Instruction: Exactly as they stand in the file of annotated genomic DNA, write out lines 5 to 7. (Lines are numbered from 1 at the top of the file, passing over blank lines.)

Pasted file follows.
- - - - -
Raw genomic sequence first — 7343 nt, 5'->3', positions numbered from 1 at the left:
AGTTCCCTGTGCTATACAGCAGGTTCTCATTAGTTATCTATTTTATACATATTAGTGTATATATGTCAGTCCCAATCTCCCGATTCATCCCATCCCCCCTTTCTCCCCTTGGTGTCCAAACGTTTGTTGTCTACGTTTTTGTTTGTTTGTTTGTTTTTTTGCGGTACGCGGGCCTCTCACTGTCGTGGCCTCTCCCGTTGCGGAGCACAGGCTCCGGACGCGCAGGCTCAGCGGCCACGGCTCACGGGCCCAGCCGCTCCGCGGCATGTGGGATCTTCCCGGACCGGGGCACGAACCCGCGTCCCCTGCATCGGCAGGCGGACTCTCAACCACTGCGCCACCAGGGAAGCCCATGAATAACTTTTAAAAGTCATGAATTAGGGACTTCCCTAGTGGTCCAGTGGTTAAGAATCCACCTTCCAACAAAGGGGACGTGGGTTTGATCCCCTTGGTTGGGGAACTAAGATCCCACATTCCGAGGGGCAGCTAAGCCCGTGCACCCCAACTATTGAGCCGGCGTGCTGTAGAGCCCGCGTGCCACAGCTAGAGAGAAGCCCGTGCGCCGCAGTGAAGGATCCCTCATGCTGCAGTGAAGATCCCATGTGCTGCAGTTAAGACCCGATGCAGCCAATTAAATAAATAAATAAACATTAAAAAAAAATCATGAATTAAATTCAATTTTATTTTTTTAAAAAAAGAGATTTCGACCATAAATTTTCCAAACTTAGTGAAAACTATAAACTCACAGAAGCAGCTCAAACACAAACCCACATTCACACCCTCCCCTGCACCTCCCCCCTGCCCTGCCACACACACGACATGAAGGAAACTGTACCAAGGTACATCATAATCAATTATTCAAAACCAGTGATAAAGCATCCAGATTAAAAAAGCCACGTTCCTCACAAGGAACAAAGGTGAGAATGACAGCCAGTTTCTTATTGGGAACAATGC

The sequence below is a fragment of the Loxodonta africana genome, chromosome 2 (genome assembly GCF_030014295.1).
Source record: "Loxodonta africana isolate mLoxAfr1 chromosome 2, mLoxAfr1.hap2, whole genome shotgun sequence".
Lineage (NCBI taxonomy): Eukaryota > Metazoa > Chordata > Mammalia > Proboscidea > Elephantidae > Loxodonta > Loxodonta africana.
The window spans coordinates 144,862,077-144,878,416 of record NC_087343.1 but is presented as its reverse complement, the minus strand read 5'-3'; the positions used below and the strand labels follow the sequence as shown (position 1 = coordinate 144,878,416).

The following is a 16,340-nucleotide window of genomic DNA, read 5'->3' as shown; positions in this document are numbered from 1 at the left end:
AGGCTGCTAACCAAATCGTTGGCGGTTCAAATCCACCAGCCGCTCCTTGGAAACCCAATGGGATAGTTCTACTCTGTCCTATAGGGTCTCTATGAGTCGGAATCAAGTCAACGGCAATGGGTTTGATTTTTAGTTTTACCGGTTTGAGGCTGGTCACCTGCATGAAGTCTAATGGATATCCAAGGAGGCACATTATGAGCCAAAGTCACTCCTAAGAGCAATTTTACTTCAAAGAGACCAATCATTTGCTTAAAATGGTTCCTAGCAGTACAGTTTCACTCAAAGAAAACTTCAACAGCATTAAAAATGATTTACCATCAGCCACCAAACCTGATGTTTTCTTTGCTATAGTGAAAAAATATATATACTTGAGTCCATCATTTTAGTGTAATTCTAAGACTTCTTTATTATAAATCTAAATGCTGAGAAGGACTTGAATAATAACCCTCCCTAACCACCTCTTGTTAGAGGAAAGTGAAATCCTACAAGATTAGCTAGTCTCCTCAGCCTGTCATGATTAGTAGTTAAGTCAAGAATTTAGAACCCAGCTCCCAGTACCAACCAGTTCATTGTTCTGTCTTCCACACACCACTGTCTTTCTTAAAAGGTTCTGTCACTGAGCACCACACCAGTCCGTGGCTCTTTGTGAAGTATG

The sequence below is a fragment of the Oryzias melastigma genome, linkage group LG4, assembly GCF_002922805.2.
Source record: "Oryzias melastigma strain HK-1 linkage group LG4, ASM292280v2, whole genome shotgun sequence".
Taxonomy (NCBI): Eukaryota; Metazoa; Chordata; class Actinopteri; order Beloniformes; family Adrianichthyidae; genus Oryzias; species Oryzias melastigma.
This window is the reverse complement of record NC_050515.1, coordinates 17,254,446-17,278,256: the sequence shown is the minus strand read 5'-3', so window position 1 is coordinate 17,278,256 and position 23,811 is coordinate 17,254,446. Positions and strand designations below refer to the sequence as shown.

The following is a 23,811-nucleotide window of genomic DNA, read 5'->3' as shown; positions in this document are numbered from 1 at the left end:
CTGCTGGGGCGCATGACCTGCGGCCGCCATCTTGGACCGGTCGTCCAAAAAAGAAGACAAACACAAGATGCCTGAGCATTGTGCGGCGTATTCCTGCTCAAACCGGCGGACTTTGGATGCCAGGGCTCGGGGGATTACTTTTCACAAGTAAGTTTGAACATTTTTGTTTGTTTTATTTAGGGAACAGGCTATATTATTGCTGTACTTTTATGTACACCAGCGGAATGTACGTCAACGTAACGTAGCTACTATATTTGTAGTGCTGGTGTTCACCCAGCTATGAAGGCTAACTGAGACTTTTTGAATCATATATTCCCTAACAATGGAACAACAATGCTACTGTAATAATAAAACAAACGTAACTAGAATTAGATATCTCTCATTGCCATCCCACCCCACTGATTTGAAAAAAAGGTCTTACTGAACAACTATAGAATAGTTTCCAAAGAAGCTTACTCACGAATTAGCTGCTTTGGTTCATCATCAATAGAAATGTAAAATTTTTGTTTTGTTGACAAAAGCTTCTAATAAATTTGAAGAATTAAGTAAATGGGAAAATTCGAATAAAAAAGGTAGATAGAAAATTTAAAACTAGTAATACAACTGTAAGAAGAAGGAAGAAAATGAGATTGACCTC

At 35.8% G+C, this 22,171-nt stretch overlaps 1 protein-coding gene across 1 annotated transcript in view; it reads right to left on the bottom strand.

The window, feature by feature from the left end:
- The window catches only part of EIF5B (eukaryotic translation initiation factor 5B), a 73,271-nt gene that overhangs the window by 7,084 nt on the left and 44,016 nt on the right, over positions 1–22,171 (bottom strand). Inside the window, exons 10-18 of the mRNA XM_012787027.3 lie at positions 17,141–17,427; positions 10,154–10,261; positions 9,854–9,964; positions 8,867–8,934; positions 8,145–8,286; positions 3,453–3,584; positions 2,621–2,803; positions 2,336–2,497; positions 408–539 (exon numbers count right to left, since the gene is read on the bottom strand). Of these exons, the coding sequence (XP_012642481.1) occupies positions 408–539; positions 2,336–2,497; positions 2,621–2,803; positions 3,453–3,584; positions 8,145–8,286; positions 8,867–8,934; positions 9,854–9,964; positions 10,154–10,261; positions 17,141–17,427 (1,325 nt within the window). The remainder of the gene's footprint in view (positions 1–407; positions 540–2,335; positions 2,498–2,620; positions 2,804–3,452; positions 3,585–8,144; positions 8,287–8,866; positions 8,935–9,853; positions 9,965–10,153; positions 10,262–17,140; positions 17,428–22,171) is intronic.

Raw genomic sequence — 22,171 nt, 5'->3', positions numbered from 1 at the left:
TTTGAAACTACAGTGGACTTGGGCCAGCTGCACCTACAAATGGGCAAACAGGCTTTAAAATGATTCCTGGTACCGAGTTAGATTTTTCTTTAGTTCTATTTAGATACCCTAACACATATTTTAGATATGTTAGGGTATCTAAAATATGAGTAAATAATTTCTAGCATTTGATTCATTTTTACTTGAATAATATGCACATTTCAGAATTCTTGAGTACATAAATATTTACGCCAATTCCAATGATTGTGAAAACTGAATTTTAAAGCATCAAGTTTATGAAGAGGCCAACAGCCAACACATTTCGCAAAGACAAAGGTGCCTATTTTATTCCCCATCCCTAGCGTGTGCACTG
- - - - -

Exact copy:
Lineage (NCBI taxonomy): Eukaryota > Metazoa > Chordata > Mammalia > Proboscidea > Elephantidae > Loxodonta > Loxodonta africana.
The window spans coordinates 144,862,077-144,878,416 of record NC_087343.1 but is presented as its reverse complement, the minus strand read 5'-3'; the positions used below and the strand labels follow the sequence as shown (position 1 = coordinate 144,878,416).

The following is a 16,340-nucleotide window of genomic DNA, read 5'->3' as shown; positions in this document are numbered from 1 at the left end: